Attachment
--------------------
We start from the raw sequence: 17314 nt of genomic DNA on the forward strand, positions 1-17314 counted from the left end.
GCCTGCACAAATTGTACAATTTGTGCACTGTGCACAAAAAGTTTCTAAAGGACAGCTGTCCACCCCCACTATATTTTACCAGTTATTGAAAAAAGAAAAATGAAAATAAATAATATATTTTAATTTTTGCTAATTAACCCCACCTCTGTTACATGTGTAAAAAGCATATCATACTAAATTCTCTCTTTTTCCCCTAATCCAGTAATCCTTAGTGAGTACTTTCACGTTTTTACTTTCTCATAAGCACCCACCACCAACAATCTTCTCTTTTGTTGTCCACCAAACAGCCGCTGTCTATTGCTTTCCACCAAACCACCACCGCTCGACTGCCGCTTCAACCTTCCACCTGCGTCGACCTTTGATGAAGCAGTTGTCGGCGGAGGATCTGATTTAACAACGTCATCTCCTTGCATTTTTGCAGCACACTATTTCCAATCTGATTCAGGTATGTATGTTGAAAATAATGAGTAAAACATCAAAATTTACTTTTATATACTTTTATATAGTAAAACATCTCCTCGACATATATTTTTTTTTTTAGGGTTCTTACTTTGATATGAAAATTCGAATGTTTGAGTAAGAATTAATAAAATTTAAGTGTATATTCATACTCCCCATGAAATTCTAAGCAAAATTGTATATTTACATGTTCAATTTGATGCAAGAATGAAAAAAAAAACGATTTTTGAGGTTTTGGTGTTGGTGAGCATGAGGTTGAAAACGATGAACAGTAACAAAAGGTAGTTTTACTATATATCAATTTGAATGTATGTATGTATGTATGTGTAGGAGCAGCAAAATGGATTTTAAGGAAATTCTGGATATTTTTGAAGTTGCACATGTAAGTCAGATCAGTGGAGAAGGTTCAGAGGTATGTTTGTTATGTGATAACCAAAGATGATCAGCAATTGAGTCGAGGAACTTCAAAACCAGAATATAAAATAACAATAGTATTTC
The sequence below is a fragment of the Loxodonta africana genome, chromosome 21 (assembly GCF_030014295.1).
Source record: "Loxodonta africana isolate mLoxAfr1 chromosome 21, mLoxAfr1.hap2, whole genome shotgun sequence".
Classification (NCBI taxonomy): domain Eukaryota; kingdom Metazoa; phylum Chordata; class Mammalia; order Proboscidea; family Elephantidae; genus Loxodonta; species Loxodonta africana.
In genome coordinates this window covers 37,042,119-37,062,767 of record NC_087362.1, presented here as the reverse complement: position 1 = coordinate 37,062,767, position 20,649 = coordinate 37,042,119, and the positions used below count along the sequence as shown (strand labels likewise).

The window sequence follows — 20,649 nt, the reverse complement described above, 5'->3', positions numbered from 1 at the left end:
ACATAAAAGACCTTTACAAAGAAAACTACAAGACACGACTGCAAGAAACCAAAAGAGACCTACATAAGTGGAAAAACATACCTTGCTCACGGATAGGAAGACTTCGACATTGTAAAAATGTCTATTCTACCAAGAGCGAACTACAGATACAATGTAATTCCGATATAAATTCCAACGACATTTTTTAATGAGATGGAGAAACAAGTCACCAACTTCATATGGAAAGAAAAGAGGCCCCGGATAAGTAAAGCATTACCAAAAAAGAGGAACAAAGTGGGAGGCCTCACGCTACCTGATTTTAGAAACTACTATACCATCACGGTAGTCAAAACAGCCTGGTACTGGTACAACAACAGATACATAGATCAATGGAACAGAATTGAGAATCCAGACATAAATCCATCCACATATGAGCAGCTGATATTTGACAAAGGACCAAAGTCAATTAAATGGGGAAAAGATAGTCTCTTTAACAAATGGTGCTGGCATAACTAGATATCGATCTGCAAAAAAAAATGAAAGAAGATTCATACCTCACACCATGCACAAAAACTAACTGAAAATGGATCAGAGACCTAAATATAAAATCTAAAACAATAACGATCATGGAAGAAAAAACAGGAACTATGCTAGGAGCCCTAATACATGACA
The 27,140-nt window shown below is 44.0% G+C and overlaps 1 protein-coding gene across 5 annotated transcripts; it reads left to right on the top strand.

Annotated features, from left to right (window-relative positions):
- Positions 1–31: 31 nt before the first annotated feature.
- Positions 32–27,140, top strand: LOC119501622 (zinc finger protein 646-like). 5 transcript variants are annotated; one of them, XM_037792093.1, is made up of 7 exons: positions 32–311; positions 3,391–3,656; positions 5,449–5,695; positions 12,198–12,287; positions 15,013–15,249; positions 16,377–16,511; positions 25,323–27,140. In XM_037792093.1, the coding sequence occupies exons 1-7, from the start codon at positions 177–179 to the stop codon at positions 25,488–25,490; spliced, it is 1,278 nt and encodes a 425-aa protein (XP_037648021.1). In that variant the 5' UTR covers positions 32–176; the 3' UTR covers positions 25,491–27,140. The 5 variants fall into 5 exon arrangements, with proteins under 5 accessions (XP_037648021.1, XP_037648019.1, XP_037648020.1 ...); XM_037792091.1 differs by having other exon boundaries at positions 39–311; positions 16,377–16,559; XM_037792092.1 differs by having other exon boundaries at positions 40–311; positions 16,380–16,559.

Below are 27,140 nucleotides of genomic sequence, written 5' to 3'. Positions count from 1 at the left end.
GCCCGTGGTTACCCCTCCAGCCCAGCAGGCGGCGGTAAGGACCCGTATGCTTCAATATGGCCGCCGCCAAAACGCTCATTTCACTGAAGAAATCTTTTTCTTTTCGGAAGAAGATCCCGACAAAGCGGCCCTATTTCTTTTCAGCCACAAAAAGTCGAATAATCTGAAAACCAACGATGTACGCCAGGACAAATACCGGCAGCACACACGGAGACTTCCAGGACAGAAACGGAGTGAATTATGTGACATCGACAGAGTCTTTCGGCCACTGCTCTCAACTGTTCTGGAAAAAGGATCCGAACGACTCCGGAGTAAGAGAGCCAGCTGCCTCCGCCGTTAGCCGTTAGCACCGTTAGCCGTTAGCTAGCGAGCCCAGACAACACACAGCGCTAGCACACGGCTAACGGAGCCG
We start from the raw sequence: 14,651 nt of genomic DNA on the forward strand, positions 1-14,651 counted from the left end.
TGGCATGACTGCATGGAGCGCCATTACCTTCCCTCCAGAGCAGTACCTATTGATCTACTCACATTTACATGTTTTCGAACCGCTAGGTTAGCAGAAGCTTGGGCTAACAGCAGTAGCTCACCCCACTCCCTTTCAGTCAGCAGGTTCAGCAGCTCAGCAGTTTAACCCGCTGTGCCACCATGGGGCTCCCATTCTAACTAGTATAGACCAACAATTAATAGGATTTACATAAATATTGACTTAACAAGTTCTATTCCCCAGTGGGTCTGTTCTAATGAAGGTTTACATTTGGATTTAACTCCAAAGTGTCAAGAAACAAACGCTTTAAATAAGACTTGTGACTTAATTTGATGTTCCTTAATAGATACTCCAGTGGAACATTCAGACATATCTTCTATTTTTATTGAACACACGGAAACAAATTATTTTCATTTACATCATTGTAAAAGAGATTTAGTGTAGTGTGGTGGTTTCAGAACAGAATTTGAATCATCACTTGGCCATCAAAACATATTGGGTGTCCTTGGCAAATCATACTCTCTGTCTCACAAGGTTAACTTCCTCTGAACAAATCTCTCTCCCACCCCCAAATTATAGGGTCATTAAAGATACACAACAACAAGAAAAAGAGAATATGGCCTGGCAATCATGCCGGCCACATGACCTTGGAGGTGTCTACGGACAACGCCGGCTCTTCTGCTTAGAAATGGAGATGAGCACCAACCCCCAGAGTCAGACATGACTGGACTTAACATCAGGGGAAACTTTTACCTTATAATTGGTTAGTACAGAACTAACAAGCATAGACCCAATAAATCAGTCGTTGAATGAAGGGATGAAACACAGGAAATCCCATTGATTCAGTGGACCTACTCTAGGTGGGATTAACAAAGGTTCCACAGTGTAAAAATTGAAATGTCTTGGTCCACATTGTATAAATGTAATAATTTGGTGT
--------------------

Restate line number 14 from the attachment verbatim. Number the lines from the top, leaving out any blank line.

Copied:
GCCCGTGGTTACCCCTCCAGCCCAGCAGGCGGCGGTAAGGACCCGTATGCTTCAATATGGCCGCCGCCAAAACGCTCATTTCACTGAAGAAATCTTTTTCTTTTCGGAAGAAGATCCCGACAAAGCGGCCCTATTTCTTTTCAGCCACAAAAAGTCGAATAATCTGAAAACCAACGATGTACGCCAGGACAAATACCGGCAGCACACACGGAGACTTCCAGGACAGAAACGGAGTGAATTATGTGACATCGACAGAGTCTTTCGGCCACTGCTCTCAACTGTTCTGGAAAAAGGATCCGAACGACTCCGGAGTAAGAGAGCCAGCTGCCTCCGCCGTTAGCCGTTAGCACCGTTAGCCGTTAGCTAGCGAGCCCAGACAACACACAGCGCTAGCACACGGCTAACGGAGCCG